Nuclear clocks may outdo atomic clocks as the most precise timepieces
Nuclear clocks could be the GOAT: Greatest of all timepieces.
If physicists can build them, nuclear clocks would be a brand-new type of clock, one that would keep time based on the physics of atoms’ hearts. Today’s most precise clocks, called atomic clocks, rely on the behavior of atoms’ electrons. But a clock based on atomic nuclei could reach 10 times the precision of those atomic clocks, researchers estimate.
Better clocks could improve technologies that depend on them, such as GPS navigation, physicist Peter Thirolf said June 3 during an online meeting of the American Physical Society Division of Atomic, Molecular and Optical Physics. But “it’s not just about timekeeping.” Unlike atoms’ electrons, atomic nuclei are subject to the strong nuclear force, which holds protons and neutrons together. “A nuclear clock sees a different part of the world,” said Thirolf, of Ludwig-Maximilians-Universität München in Germany. That means nuclear clocks could allow new tests of fundamental ideas in physics, including whether supposedly immutable numbers in physics known as fundamental constants are, in fact, constant.
Atomic clocks tally time using the energy jumps of atoms’ electrons. According to quantum physics, electrons in atoms can carry only certain amounts of energy, in specific energy levels. To bump electrons in an atom from one energy level to another, an atomic clock’s atoms must be hit with laser light of just the right frequency. That frequency — the rate of oscillation of the light’s electromagnetic waves — serves as a highly precise timekeeper.
Like the electrons in an atom, the protons and neutrons within atomic nuclei also occupy discrete energy levels. Nuclear clocks would be based on jumps between those nuclear energy levels, rather than those of electrons. Notably, nuclei are resistant to the effects of stray electric or magnetic fields that can hinder atomic clocks. As a result, nuclear clocks “would be more stable and more accurate,” says theoretical physicist Adriana Pálffy of Friedrich-Alexander-Universität Erlangen-Nürnberg in Germany.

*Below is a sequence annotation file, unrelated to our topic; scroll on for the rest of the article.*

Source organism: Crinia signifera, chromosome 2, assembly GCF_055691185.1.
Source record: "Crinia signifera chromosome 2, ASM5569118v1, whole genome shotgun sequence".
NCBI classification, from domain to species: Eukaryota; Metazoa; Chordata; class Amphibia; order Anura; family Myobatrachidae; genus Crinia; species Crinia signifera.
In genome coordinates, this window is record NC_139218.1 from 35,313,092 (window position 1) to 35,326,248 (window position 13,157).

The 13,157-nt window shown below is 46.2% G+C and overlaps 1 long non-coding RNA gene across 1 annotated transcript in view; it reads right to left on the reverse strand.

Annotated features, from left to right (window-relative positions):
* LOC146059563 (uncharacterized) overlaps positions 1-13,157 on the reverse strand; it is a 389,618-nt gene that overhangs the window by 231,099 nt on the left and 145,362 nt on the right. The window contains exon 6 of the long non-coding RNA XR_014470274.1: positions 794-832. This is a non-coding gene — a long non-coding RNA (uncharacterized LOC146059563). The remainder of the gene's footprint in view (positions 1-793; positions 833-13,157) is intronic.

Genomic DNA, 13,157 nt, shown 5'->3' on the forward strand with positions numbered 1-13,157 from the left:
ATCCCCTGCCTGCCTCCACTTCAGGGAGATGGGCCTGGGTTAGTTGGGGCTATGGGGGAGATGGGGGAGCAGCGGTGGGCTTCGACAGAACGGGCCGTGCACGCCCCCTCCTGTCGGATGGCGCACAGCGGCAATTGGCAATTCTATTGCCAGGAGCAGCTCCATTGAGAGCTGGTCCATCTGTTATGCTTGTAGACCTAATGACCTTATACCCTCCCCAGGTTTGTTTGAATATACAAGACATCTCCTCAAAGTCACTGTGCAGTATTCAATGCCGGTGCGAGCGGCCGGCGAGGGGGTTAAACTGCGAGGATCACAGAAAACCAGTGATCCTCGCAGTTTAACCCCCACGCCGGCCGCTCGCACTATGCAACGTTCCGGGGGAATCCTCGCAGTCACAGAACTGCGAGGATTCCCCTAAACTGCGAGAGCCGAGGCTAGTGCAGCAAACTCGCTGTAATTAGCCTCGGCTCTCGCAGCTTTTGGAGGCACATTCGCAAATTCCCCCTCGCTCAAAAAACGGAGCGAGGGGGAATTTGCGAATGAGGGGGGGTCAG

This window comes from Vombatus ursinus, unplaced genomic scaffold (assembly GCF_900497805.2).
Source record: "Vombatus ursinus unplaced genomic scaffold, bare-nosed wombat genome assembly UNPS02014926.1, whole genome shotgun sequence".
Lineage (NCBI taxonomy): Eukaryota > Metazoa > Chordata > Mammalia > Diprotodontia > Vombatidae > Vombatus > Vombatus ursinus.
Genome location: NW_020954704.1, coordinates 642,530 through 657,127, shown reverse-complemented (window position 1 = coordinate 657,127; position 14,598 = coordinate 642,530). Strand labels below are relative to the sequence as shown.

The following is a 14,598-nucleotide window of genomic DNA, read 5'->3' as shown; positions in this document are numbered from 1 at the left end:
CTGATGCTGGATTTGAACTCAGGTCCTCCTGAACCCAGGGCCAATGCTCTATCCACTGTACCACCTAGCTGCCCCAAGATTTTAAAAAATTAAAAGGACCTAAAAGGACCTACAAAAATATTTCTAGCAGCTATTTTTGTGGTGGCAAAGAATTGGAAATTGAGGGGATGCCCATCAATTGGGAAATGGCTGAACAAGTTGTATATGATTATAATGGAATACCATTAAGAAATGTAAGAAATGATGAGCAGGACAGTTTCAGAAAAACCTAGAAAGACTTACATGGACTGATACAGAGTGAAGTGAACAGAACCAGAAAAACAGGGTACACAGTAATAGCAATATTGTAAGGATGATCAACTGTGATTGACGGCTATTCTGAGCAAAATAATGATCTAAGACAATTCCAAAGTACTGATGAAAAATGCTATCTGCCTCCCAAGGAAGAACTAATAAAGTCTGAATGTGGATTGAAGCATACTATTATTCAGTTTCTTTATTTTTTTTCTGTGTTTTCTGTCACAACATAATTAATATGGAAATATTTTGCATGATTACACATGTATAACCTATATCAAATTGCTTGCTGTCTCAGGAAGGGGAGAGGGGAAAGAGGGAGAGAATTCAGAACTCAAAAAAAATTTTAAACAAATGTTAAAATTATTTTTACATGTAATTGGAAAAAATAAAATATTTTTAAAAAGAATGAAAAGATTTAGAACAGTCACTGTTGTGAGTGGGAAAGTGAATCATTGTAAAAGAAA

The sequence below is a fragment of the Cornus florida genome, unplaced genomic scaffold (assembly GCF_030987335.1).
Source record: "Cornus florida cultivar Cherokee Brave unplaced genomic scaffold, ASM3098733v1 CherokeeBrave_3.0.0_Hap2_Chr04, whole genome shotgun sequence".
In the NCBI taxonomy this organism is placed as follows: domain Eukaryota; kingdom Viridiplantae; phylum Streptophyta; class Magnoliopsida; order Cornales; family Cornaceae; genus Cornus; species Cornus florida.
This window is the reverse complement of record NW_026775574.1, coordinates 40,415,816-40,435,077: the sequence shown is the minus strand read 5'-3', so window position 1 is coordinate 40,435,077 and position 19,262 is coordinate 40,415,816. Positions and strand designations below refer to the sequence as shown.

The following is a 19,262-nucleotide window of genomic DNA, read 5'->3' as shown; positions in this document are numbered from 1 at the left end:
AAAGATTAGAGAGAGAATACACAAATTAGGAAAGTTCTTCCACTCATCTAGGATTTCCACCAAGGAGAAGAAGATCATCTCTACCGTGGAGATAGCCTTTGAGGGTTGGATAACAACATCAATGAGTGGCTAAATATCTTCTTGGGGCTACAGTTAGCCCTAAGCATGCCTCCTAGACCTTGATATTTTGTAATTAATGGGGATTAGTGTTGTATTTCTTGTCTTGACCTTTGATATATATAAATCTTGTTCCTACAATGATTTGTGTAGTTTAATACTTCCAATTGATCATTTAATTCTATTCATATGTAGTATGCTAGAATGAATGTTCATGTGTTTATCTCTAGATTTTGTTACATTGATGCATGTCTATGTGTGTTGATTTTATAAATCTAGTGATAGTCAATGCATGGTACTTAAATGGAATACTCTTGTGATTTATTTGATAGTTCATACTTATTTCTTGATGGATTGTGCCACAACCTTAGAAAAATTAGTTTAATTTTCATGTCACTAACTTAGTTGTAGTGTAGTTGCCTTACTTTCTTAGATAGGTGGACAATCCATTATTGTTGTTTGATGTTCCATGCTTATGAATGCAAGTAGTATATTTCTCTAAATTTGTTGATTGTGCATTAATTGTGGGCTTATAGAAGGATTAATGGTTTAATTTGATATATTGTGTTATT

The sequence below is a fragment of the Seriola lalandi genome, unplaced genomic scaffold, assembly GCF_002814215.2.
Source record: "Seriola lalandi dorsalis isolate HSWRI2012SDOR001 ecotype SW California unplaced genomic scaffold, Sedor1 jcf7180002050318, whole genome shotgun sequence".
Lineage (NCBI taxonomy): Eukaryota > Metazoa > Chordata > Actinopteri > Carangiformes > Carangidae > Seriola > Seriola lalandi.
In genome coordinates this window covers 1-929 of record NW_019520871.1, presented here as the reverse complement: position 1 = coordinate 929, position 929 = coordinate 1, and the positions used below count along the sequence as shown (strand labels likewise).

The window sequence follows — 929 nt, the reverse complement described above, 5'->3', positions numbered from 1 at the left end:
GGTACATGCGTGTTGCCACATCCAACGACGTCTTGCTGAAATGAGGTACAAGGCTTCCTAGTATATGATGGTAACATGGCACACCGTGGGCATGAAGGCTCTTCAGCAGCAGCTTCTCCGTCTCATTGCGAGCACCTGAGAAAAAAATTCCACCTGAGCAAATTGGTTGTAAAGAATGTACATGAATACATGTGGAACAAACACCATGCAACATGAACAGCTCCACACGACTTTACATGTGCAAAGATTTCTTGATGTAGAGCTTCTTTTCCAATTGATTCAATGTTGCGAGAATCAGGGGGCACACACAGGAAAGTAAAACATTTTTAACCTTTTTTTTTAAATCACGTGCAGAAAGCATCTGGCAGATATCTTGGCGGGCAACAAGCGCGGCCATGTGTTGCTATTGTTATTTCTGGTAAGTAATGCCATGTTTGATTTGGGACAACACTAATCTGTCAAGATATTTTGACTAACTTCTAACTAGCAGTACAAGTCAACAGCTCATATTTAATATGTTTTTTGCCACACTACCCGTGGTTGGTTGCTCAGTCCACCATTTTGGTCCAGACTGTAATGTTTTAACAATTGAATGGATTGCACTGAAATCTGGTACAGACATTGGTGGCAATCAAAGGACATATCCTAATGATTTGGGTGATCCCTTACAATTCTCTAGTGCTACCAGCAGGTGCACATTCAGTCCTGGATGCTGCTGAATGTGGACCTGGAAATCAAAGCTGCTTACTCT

But there’s a problem. To tally time with nuclei, scientists need to be able to set off the jump between nuclear energy levels with a laser. “Nuclear levels are not normally accessible with lasers,” said theoretical physicist Marianna Safronova of the University of Delaware in a June 2 talk at the meeting. For most nuclei, that would require light of higher energy than suitable lasers can achieve. Luckily, there’s one lone exception in all of the known nuclei, Safronova said, “a freak-of-nature thing.” A variety of thorium called thorium-229 has a pair of energy levels close enough in energy that a laser could potentially set off the jump.
Recent measurements have more precisely pinpointed the energy of that jump, a crucial step toward building a thorium nuclear clock. Thirolf and colleagues estimated the energy by measuring electrons emitted when the nucleus jumps between the two levels, as reported in Nature in 2019. And in a 2020 paper in Physical Review Letters, physicist Andreas Fleischmann and colleagues measured other energy jumps the thorium nucleus can make, subtracting them to deduce the energy of the nuclear clock jump.
The teams agree that the jump is just over 8 electron volts in energy. That energy corresponds to ultraviolet light in a range for which setting off the jump with a laser is possible, but at the edge of scientists’ capabilities.
Now that physicists know the size of the energy jump, they are aiming to trigger it with lasers. At the meeting, physicist Chuankun Zhang of the research institute JILA in Boulder, Colo., reported efforts to use a frequency comb (SN: 10/5/18) — a method of creating an array of discrete frequencies of laser light — to initiate the jump and measure its energy even better. “If it’s a success, we can directly build a nuclear-based optical clock from that,” he said at the meeting. Thirolf’s team also is working with frequency combs, aiming for a working nuclear clock within the next five years.
Meanwhile, Pálffy is looking into using what’s called an “electronic bridge.” Rather than using a laser to directly initiate an energy jump by the nucleus, the laser would first excite the electrons, which would then transfer energy to the nucleus, Pálffy reported at the meeting.
Nuclear clocks could let researchers devise new tests to determine if fundamental constants of nature vary over time. For example, some studies have suggested that the fine-structure constant, a number that sets the strength of electromagnetic interactions, could change (SN: 11/2/16). “This nuclear clock is a perfect system to search for variation of fundamental constants,” Victor Flambaum of the University of New South Wales in Sydney said at the meeting. The devices could also test a foundation of Einstein’s general theory of relativity called the equivalence principle (SN: 12/4/17). Or they could search for dark matter, elusive undetected particles that physicists believe account for most of the universe’s matter, which could tweak the ticking of the clock.
The potential of nuclear clocks is so promising that for Fleischmann, of Heidelberg University in Germany, it took just an instant to settle on tackling the quandary of how scientists could build a nuclear clock, he says. It was “from the very first second clear that this is a question that one should work on.”